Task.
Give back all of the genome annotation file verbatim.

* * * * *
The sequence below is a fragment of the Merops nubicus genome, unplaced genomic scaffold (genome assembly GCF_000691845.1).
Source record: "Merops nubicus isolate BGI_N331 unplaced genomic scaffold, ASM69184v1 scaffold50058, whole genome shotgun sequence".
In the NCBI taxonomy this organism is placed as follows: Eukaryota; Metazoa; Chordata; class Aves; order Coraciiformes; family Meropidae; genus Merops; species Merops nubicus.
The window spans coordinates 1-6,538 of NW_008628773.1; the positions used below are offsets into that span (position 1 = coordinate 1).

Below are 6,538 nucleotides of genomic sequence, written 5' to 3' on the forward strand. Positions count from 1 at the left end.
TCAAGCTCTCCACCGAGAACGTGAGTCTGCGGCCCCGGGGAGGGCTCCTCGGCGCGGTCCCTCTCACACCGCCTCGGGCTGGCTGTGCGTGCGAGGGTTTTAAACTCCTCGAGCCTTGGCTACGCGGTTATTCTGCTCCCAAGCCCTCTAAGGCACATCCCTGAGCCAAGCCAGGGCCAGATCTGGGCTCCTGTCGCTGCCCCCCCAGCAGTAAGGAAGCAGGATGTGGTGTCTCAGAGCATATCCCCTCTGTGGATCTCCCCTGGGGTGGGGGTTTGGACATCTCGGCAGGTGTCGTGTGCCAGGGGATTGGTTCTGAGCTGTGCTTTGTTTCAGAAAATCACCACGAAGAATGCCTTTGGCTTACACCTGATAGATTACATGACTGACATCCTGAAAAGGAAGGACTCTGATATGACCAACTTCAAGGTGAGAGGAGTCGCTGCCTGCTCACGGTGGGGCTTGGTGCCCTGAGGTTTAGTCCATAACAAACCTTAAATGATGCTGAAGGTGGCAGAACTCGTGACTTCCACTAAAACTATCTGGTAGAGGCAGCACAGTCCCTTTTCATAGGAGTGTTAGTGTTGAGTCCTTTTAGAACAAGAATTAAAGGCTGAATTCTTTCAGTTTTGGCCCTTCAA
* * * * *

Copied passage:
The sequence below is a fragment of the Merops nubicus genome, unplaced genomic scaffold (genome assembly GCF_000691845.1).
Source record: "Merops nubicus isolate BGI_N331 unplaced genomic scaffold, ASM69184v1 scaffold50058, whole genome shotgun sequence".
In the NCBI taxonomy this organism is placed as follows: Eukaryota; Metazoa; Chordata; class Aves; order Coraciiformes; family Meropidae; genus Merops; species Merops nubicus.
The window spans coordinates 1-6,538 of NW_008628773.1; the positions used below are offsets into that span (position 1 = coordinate 1).

Below are 6,538 nucleotides of genomic sequence, written 5' to 3' on the forward strand. Positions count from 1 at the left end.
TCAAGCTCTCCACCGAGAACGTGAGTCTGCGGCCCCGGGGAGGGCTCCTCGGCGCGGTCCCTCTCACACCGCCTCGGGCTGGCTGTGCGTGCGAGGGTTTTAAACTCCTCGAGCCTTGGCTACGCGGTTATTCTGCTCCCAAGCCCTCTAAGGCACATCCCTGAGCCAAGCCAGGGCCAGATCTGGGCTCCTGTCGCTGCCCCCCCAGCAGTAAGGAAGCAGGATGTGGTGTCTCAGAGCATATCCCCTCTGTGGATCTCCCCTGGGGTGGGGGTTTGGACATCTCGGCAGGTGTCGTGTGCCAGGGGATTGGTTCTGAGCTGTGCTTTGTTTCAGAAAATCACCACGAAGAATGCCTTTGGCTTACACCTGATAGATTACATGACTGACATCCTGAAAAGGAAGGACTCTGATATGACCAACTTCAAGGTGAGAGGAGTCGCTGCCTGCTCACGGTGGGGCTTGGTGCCCTGAGGTTTAGTCCATAACAAACCTTAAATGATGCTGAAGGTGGCAGAACTCGTGACTTCCACTAAAACTATCTGGTAGAGGCAGCACAGTCCCTTTTCATAGGAGTGTTAGTGTTGAGTCCTTTTAGAACAAGAATTAAAGGCTGAATTCTTTCAGTTTTGGCCCTTCAA